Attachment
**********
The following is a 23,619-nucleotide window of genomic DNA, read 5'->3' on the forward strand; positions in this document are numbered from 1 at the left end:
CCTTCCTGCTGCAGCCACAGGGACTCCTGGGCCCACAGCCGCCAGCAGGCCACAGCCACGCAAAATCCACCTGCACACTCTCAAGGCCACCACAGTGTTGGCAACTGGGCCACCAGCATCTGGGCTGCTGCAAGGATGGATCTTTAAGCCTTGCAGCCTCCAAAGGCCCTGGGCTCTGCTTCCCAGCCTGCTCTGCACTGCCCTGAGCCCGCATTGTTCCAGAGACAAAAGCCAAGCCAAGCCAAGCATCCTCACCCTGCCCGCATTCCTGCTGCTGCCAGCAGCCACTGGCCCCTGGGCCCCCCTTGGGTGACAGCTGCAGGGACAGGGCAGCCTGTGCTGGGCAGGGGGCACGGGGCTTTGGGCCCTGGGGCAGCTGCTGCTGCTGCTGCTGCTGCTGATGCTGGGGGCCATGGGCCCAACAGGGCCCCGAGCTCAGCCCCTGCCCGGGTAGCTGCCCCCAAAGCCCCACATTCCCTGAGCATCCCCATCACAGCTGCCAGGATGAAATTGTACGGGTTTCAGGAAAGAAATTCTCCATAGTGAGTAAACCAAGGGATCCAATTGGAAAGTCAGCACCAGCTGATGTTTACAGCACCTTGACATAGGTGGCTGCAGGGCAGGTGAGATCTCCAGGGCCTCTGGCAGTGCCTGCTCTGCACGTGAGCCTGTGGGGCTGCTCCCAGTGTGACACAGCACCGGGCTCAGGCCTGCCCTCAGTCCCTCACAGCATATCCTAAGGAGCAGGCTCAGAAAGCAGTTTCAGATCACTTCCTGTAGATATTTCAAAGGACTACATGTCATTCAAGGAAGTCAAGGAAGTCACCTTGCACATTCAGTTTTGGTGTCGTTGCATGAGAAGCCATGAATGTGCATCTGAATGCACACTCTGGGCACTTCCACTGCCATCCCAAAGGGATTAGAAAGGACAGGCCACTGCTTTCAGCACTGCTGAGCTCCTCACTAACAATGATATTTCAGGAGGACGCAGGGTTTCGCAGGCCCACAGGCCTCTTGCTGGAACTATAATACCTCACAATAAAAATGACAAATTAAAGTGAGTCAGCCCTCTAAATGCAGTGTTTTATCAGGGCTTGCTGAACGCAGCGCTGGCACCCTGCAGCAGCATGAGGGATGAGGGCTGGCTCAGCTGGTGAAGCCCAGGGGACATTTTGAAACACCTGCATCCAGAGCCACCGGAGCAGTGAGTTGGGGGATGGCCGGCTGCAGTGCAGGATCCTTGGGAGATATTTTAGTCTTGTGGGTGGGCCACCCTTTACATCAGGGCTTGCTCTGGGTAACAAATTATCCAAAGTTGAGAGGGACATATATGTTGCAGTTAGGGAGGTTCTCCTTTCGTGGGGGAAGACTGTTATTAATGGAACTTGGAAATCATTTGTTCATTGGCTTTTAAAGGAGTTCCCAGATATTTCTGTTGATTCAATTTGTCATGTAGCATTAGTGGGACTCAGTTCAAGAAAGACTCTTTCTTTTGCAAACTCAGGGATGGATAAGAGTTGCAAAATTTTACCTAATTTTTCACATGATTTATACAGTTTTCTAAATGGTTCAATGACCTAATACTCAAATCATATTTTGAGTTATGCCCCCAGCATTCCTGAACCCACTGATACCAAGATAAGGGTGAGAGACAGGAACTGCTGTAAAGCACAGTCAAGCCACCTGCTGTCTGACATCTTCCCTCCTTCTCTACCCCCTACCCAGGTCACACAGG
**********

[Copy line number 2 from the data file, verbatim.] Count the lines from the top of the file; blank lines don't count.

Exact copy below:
CCTTCCTGCTGCAGCCACAGGGACTCCTGGGCCCACAGCCGCCAGCAGGCCACAGCCACGCAAAATCCACCTGCACACTCTCAAGGCCACCACAGTGTTGGCAACTGGGCCACCAGCATCTGGGCTGCTGCAAGGATGGATCTTTAAGCCTTGCAGCCTCCAAAGGCCCTGGGCTCTGCTTCCCAGCCTGCTCTGCACTGCCCTGAGCCCGCATTGTTCCAGAGACAAAAGCCAAGCCAAGCCAAGCATCCTCACCCTGCCCGCATTCCTGCTGCTGCCAGCAGCCACTGGCCCCTGGGCCCCCCTTGGGTGACAGCTGCAGGGACAGGGCAGCCTGTGCTGGGCAGGGGGCACGGGGCTTTGGGCCCTGGGGCAGCTGCTGCTGCTGCTGCTGCTGCTGATGCTGGGGGCCATGGGCCCAACAGGGCCCCGAGCTCAGCCCCTGCCCGGGTAGCTGCCCCCAAAGCCCCACATTCCCTGAGCATCCCCATCACAGCTGCCAGGATGAAATTGTACGGGTTTCAGGAAAGAAATTCTCCATAGTGAGTAAACCAAGGGATCCAATTGGAAAGTCAGCACCAGCTGATGTTTACAGCACCTTGACATAGGTGGCTGCAGGGCAGGTGAGATCTCCAGGGCCTCTGGCAGTGCCTGCTCTGCACGTGAGCCTGTGGGGCTGCTCCCAGTGTGACACAGCACCGGGCTCAGGCCTGCCCTCAGTCCCTCACAGCATATCCTAAGGAGCAGGCTCAGAAAGCAGTTTCAGATCACTTCCTGTAGATATTTCAAAGGACTACATGTCATTCAAGGAAGTCAAGGAAGTCACCTTGCACATTCAGTTTTGGTGTCGTTGCATGAGAAGCCATGAATGTGCATCTGAATGCACACTCTGGGCACTTCCACTGCCATCCCAAAGGGATTAGAAAGGACAGGCCACTGCTTTCAGCACTGCTGAGCTCCTCACTAACAATGATATTTCAGGAGGACGCAGGGTTTCGCAGGCCCACAGGCCTCTTGCTGGAACTATAATACCTCACAATAAAAATGACAAATTAAAGTGAGTCAGCCCTCTAAATGCAGTGTTTTATCAGGGCTTGCTGAACGCAGCGCTGGCACCCTGCAGCAGCATGAGGGATGAGGGCTGGCTCAGCTGGTGAAGCCCAGGGGACATTTTGAAACACCTGCATCCAGAGCCACCGGAGCAGTGAGTTGGGGGATGGCCGGCTGCAGTGCAGGATCCTTGGGAGATATTTTAGTCTTGTGGGTGGGCCACCCTTTACATCAGGGCTTGCTCTGGGTAACAAATTATCCAAAGTTGAGAGGGACATATATGTTGCAGTTAGGGAGGTTCTCCTTTCGTGGGGGAAGACTGTTATTAATGGAACTTGGAAATCATTTGTTCATTGGCTTTTAAAGGAGTTCCCAGATATTTCTGTTGATTCAATTTGTCATGTAGCATTAGTGGGACTCAGTTCAAGAAAGACTCTTTCTTTTGCAAACTCAGGGATGGATAAGAGTTGCAAAATTTTACCTAATTTTTCACATGATTTATACAGTTTTCTAAATGGTTCAATGACCTAATACTCAAATCATATTTTGAGTTATGCCCCCAGCATTCCTGAACCCACTGATACCAAGATAAGGGTGAGAGACAGGAACTGCTGTAAAGCACAGTCAAGCCACCTGCTGTCTGACATCTTCCCTCCTTCTCTACCCCCTACCCAGGTCACACAGG